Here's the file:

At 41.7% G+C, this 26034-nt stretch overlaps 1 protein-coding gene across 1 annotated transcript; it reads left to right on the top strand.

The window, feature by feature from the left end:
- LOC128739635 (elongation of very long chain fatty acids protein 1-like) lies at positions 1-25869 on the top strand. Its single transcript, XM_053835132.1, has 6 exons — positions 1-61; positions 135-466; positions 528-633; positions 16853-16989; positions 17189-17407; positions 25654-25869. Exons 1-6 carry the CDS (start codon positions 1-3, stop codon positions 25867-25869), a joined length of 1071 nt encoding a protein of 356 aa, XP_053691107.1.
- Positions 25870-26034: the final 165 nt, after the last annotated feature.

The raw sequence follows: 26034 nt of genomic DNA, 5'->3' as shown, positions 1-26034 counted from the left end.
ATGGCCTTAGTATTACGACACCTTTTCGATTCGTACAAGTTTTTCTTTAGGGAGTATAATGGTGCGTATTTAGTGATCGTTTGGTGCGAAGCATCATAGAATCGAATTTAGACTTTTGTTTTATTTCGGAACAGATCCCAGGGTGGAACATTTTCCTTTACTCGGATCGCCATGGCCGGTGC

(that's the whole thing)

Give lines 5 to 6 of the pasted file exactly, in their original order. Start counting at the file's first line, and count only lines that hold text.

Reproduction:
The raw sequence follows: 26034 nt of genomic DNA, 5'->3' as shown, positions 1-26034 counted from the left end.
ATGGCCTTAGTATTACGACACCTTTTCGATTCGTACAAGTTTTTCTTTAGGGAGTATAATGGTGCGTATTTAGTGATCGTTTGGTGCGAAGCATCATAGAATCGAATTTAGACTTTTGTTTTATTTCGGAACAGATCCCAGGGTGGAACATTTTCCTTTACTCGGATCGCCATGGCCGGTGC